Having a kid with cancer is enough to worry about.

March 4th, 2015

Screen Shot 2015-03-05 at 8.25.52 AMOn and off over the years, I’ve volunteered as a writer for an organization called Small Can Be Big that helps connect individual families in crisis with short-term funding, often for things like rent or repairs. I hadn’t done a story for a while, but just last week I offered to do one and totally by coincindence, it happened to be a request from a family whose young son has cancer. The mother has had to stop working to take care of him, the medical bills are stacking up, and they’re now behind on their mortgage payments. (You can read their story and help them here.)

This is an issue very close to my heart.  Ever since Clio’s diagnosis, I’ve been acutely aware of just how “best case” our scenario is, in terms of what our life looked like going into the ordeal: We were all healthy (not counting the cancer, I mean). My depression situation was and has remained (amazingly!) stable.  Our marriage and home life was good, and our finances were, too. We both had flexible jobs, and could still keep working to some degree. We had a large, loving circle of friends and relatives to support us.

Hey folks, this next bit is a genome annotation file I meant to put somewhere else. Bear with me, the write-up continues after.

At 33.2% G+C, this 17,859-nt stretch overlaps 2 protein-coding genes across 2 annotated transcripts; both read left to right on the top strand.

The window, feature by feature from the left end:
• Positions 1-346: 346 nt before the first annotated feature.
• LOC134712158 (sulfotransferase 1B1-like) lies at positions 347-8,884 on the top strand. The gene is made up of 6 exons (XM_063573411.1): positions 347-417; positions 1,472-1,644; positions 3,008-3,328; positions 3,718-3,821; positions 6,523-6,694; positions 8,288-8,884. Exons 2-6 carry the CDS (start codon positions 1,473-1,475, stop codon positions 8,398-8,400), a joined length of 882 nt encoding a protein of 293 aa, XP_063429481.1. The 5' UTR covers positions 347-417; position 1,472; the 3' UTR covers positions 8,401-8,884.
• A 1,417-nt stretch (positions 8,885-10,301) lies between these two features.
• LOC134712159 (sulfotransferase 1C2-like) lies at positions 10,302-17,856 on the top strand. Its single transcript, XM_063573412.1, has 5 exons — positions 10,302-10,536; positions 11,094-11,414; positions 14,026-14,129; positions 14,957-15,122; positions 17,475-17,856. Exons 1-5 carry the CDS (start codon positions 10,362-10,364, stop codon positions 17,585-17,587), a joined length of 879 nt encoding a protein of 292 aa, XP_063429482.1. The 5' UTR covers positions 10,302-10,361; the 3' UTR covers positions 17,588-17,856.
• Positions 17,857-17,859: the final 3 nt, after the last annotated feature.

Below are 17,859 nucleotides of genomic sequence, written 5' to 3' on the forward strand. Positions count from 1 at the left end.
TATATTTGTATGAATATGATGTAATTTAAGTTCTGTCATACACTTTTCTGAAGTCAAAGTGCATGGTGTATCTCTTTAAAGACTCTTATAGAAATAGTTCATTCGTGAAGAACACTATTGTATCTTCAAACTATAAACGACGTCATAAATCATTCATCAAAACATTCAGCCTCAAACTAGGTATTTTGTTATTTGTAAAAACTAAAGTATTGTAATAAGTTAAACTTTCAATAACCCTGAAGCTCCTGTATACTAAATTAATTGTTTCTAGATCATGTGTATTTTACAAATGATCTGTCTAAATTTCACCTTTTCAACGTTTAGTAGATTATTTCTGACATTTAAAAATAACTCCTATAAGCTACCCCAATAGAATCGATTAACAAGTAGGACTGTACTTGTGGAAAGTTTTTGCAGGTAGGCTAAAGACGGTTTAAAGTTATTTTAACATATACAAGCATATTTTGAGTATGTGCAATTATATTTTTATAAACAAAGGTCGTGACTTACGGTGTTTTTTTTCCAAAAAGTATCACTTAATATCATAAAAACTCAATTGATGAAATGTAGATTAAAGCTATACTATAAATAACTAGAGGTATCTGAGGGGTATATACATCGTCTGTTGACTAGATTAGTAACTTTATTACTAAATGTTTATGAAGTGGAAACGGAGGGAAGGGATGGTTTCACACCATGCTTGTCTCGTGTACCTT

We’re also lucky enough to live in Massachusetts where (thanks, Mitt Romney!) we have an excellent health insurance system. Any co-pays or expenses related to Clio’s care that our private insurance wouldn’t cover have been covered by Medicaid.

We had all this. All these advantages. And it was still so goddamned hard.

I can’t even imagine how much harder it is to be dealing with a seriously ill child and serious financial strain. Or other health issues. Or addiction. Or abuse. Or any of a million other things that regularly complicate people’s lives.

I can’t imagine it, but I try to. In fact it’s the scenario at the heart of the novel I’m working on right now: What it would be like for a very dysfunctional, very unstable family to have a child with cancer.

But I swear it’s not a completely depressing book! Honest!

Anyway, if you can, go pitch in a few bucks at Small Can Be Big to help a family who could use a hand right now.

And if you’re feeling further inspired, check out Pinky Swear — an organization with a pretty amazing story that’s dedicated to providing financial assistance to families of kids with cancer.  They reached out to me recently* after reading my post for Dana Farber on ways to help families facing childhood cancer. And they are doing excellent work.

It’s good to know that there are folks out there trying to make things easier on families going through what we did.




*I’m choosing to take Pinky Swear getting in touch, and the Small Can Be Big thing, as signs that I’m writing the novel I should be writing. Or something. Right? (Work with me here, people.)